In 2014, Sarah Koenig of “This American Life” debuted the spinoff podcast “Serial,” which examined the complicated circumstances surrounding the 1999 murder of teenager Hae Min Lee and the subsequent conviction of her ex-boyfriend, Adnan Syed. Over the course of twelve episodes, Koenig delves into the murky details of the case and asks whether or not Syed’s conviction was, in fact, just. “Serial” proved to be enormously popular, becoming the most downloaded podcast of all time with eighty million downloads as of February 2016.
Since the success of “Serial,” the interest in Syed’s case has reached an all time high. Syed and his legal counsel pursued post-conviction relief in the form of a retrial, alleging that his trial attorney had provided an inadequate defense by neither following-up with an alibi witness nor cross-examining a key witness for the prosecution. On Thursday, Judge Martin Welch vacated Syed’s conviction and ordered a new trial. While Judge Welch acknowledged the popularity of the podcast, he has not listened to “Serial” and says his decision is unswayed by “sympathy, prejudice, or public opinion.”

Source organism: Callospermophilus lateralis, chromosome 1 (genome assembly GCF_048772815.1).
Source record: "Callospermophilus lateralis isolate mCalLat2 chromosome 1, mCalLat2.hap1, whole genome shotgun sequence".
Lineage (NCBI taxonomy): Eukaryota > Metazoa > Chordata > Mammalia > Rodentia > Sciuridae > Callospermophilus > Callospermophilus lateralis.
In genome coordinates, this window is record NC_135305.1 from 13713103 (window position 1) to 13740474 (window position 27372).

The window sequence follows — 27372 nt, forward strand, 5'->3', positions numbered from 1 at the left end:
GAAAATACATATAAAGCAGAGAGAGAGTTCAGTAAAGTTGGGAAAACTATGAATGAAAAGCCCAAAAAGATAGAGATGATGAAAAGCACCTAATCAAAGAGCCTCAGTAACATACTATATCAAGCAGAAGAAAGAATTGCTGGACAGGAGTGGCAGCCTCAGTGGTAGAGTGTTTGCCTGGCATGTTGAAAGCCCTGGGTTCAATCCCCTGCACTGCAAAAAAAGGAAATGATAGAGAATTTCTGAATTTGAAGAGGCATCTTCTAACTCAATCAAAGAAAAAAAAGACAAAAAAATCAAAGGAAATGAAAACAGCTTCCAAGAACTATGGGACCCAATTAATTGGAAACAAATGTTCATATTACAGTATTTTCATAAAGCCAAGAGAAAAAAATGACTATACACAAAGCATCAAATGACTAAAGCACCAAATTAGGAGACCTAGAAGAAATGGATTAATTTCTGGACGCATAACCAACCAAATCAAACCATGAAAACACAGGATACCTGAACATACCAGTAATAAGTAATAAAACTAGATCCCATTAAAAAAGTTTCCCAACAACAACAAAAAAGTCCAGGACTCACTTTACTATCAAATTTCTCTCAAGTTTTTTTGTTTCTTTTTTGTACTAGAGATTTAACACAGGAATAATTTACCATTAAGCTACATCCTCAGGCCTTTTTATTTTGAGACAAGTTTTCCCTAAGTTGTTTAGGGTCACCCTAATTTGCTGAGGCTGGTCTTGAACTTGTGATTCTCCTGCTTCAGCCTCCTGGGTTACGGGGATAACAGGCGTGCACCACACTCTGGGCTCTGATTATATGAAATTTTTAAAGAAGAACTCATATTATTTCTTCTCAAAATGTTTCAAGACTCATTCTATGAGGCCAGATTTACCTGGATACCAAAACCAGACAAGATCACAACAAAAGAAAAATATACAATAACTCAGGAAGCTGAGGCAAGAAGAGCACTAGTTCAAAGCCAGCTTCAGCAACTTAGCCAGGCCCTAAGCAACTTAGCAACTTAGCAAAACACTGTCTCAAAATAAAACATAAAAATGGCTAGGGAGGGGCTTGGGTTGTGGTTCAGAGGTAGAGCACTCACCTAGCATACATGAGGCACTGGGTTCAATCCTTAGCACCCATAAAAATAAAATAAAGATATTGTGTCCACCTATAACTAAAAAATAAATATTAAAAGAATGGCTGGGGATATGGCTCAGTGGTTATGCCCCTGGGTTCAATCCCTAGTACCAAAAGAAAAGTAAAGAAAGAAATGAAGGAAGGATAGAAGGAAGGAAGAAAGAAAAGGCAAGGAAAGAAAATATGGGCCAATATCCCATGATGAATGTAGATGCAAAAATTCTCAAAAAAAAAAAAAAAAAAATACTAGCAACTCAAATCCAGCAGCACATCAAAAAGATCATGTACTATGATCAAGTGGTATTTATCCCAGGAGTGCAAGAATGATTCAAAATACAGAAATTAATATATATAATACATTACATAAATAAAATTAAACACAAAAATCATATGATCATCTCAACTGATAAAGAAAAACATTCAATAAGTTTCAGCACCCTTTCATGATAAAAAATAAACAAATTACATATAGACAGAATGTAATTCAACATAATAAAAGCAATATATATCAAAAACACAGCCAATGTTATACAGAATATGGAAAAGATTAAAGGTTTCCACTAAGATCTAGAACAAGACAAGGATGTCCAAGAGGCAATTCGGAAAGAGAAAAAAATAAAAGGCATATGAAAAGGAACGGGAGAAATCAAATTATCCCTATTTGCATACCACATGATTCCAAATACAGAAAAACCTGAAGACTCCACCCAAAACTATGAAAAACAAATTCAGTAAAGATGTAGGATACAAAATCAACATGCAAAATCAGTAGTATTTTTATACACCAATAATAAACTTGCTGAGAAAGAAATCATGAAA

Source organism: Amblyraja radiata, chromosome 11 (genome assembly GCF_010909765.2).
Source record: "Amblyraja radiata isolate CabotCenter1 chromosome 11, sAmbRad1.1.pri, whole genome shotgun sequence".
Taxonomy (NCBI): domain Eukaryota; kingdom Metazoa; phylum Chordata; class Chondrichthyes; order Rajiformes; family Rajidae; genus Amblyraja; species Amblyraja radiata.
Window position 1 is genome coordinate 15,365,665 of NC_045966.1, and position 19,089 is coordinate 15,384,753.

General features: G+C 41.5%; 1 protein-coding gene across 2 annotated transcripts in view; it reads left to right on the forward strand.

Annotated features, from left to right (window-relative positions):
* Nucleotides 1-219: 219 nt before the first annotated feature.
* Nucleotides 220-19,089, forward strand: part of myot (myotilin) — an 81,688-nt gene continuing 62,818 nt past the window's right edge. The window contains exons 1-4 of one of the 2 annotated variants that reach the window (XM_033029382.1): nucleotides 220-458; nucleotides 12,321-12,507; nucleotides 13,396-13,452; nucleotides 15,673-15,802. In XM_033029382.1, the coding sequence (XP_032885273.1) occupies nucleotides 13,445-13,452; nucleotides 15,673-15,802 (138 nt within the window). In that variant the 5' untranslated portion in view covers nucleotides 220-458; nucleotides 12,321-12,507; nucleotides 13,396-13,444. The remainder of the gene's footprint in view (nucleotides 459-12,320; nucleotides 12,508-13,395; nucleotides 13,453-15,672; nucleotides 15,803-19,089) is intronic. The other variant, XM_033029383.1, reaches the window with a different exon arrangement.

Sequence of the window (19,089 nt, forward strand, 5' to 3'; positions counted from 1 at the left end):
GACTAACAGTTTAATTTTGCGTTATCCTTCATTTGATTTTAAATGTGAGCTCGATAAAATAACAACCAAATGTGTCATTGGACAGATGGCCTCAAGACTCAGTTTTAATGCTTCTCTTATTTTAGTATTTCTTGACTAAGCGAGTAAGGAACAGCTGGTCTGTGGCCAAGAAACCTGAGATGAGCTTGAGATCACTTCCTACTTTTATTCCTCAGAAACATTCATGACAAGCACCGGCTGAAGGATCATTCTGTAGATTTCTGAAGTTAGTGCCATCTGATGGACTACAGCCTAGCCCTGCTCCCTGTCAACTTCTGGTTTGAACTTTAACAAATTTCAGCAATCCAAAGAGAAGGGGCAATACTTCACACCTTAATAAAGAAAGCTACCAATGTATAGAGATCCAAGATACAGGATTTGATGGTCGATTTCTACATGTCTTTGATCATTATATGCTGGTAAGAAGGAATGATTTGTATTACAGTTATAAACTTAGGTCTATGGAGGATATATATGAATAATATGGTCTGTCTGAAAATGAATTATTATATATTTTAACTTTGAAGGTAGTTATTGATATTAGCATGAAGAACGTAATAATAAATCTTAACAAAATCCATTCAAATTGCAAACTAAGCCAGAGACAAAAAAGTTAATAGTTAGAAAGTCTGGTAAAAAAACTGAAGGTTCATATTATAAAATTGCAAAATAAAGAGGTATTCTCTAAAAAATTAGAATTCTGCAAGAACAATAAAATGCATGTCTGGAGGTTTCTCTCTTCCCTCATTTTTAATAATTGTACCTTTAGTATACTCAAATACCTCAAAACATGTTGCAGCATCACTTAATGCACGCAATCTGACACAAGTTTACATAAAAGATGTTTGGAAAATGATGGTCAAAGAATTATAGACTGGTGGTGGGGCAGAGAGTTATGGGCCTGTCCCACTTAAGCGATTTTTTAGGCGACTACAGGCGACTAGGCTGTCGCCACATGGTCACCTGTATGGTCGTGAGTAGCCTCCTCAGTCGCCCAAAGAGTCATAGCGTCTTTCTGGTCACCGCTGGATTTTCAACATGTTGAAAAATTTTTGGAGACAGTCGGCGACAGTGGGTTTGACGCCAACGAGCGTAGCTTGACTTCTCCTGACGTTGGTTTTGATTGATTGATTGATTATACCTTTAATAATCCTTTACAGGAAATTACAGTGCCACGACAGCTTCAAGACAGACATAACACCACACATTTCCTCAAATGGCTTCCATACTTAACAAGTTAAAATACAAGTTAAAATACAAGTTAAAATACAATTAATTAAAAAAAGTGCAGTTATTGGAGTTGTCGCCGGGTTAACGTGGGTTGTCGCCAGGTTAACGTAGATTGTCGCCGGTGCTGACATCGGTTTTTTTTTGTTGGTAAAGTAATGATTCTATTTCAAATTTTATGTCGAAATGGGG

- “Serial” has led to a rise in popularity for a number of true crime documentaries, including HBO’s “The Jinx,” and Netflix’s “Making a Murderer.” Why do you think these kinds of stories are fascinating so many?
- Is it possible to be respectful of the victims of violent crimes when their stories are being used for entertainment purposes?
- What role, if any, do culture and public opinion play in our justice system?
- Do you think the criminal justice system should err on the side of security or liberty?